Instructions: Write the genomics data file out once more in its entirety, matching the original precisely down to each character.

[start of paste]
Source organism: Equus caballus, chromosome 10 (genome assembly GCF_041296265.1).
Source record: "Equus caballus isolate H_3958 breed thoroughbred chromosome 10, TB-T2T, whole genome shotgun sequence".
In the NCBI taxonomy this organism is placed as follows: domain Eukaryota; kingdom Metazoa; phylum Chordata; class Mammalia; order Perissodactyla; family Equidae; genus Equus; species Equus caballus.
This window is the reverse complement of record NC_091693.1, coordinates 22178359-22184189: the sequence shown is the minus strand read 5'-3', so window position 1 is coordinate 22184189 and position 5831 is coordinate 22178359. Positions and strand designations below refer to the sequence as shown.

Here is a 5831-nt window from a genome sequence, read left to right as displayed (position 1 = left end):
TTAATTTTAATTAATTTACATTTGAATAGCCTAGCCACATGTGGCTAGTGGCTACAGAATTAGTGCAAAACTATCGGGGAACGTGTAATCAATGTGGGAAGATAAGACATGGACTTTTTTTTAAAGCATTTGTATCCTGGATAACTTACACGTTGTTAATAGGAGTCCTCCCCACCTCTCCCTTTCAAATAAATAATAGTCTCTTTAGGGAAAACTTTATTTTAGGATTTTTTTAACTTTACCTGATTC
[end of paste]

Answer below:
Source organism: Equus caballus, chromosome 10 (genome assembly GCF_041296265.1).
Source record: "Equus caballus isolate H_3958 breed thoroughbred chromosome 10, TB-T2T, whole genome shotgun sequence".
In the NCBI taxonomy this organism is placed as follows: domain Eukaryota; kingdom Metazoa; phylum Chordata; class Mammalia; order Perissodactyla; family Equidae; genus Equus; species Equus caballus.
This window is the reverse complement of record NC_091693.1, coordinates 22178359-22184189: the sequence shown is the minus strand read 5'-3', so window position 1 is coordinate 22184189 and position 5831 is coordinate 22178359. Positions and strand designations below refer to the sequence as shown.

Here is a 5831-nt window from a genome sequence, read left to right as displayed (position 1 = left end):
TTAATTTTAATTAATTTACATTTGAATAGCCTAGCCACATGTGGCTAGTGGCTACAGAATTAGTGCAAAACTATCGGGGAACGTGTAATCAATGTGGGAAGATAAGACATGGACTTTTTTTTAAAGCATTTGTATCCTGGATAACTTACACGTTGTTAATAGGAGTCCTCCCCACCTCTCCCTTTCAAATAAATAATAGTCTCTTTAGGGAAAACTTTATTTTAGGATTTTTTTAACTTTACCTGATTC